Let’s take a look at the examples of Germany, Ireland, Portugal, Sweden and Greece based on the table near the beginning of this article (all figures at the time of writing and rounded off to the nearest decimal point).

We can see that for Germany and Ireland, the number of cases would need to surpass 300 to result in a fatality (at least according to this model).

However, with Portugal, Sweden and Greece showing a probability of higher than 1%, it takes less than 100 cases to reach an 80% or higher probability of a person dying from coronavirus.

From this standpoint, the challenge in combating this virus is not only in reducing the number of cases, but also in reducing the probability of death per individual — i.e. paying special care to individuals who are elderly or have underlying health conditions. This is one of the reasons why Italy has been hit so hard by this virus — the country has the largest elderly population after Japan.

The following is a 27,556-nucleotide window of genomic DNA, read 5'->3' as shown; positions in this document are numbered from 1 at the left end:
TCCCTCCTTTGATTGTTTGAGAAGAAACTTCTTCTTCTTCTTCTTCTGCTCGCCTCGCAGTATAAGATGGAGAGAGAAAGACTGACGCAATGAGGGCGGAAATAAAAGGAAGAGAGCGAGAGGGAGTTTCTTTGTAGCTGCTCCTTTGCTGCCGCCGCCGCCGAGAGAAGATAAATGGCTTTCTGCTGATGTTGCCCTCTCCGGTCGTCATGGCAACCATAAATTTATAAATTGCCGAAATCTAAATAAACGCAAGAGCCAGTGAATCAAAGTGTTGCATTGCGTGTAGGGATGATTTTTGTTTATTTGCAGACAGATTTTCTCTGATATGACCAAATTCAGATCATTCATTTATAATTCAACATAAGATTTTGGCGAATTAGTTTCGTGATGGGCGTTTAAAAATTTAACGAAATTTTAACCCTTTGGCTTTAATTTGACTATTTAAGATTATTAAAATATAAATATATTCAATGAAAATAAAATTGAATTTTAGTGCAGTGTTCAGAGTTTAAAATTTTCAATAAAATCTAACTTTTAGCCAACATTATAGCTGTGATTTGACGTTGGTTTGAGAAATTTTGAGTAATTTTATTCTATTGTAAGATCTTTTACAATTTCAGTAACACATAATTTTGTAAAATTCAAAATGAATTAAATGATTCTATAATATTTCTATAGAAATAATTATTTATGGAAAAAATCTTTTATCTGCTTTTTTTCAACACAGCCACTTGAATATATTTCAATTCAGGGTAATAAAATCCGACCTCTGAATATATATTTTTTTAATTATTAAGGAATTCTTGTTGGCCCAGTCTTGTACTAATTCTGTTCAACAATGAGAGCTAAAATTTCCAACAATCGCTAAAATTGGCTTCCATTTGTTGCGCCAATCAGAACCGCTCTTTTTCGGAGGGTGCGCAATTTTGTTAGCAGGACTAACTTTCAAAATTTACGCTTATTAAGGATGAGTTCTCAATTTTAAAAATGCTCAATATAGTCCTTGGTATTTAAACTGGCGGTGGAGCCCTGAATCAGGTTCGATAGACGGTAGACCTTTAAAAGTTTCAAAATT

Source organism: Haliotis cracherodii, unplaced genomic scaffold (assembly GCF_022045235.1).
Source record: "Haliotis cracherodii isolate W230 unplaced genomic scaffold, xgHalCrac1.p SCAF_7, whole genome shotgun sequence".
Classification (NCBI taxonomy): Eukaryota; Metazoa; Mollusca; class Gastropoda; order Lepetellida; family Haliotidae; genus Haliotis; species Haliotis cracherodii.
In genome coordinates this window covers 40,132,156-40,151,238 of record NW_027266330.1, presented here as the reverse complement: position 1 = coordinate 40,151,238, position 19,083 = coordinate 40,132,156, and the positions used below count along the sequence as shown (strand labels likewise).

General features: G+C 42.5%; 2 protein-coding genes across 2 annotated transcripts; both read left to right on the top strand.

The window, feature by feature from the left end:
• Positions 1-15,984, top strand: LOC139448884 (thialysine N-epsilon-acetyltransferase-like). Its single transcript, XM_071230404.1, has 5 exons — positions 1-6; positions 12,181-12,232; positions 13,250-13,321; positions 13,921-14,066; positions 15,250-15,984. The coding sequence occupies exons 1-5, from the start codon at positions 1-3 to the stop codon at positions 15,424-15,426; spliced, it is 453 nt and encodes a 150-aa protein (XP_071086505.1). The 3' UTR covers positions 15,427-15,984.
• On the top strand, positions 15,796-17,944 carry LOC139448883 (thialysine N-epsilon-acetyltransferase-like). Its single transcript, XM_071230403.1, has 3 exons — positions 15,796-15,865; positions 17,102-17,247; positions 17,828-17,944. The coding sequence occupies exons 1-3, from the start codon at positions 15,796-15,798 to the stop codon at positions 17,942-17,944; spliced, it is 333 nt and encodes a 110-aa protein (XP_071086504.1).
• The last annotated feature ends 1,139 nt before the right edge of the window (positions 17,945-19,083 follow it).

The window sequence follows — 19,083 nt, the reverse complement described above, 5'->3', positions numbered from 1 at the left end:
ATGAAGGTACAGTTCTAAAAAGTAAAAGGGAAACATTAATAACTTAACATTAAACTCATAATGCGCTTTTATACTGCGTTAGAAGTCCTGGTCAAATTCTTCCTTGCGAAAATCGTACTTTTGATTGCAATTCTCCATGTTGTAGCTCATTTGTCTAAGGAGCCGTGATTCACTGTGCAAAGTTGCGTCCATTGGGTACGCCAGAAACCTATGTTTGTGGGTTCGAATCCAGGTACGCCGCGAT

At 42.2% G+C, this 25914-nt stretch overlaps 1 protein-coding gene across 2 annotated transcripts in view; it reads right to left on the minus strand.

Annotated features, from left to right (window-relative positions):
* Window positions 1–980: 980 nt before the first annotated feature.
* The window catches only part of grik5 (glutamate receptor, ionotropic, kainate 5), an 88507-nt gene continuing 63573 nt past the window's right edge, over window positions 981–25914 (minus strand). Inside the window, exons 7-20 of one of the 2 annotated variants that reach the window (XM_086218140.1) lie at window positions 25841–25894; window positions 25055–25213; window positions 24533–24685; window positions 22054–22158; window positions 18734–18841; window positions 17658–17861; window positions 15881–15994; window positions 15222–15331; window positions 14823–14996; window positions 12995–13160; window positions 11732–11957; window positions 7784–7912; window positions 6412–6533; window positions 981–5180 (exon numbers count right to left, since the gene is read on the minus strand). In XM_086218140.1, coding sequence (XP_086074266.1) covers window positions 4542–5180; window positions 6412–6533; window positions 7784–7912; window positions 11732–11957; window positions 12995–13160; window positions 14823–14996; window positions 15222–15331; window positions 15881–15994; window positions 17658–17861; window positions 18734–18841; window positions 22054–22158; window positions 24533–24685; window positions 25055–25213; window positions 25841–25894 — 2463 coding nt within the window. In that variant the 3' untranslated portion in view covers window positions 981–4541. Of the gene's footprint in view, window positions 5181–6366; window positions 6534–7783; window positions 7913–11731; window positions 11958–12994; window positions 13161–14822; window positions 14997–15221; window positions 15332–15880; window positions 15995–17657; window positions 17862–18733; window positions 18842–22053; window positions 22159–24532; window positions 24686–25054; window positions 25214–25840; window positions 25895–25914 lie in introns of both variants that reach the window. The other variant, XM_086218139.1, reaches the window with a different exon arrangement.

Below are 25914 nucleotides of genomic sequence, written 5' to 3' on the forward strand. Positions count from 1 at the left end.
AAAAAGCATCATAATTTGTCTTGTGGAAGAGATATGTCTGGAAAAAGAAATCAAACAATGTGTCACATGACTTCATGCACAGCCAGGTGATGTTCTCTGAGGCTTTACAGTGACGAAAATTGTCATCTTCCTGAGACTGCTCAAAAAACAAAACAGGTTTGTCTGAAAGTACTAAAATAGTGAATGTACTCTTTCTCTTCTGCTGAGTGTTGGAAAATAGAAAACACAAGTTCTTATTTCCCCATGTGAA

In terms of practical application — again reiterating that I am not a medical professional — probability readings could be used in this manner to assess at-risk groups (e.g. death rate of 1% or higher) by gauging the threshold for death — i.e. a death is expected to occur if N number of cases are exceeded in any one group.


In this article, you have seen how to:

  • Use Shiny to visualise cumulative binomial probability
  • Implement sliders to conduct interactive visualisations
  • Use these tools to generate a probability analysis — in this case for COVID-19

Many thanks for your time, and the GitHub repository with the relevant code can be found here.

You can also find more of my data science content at

Stay up to date on coronavirus (Covid-19)

Follow Me:

Leave a Reply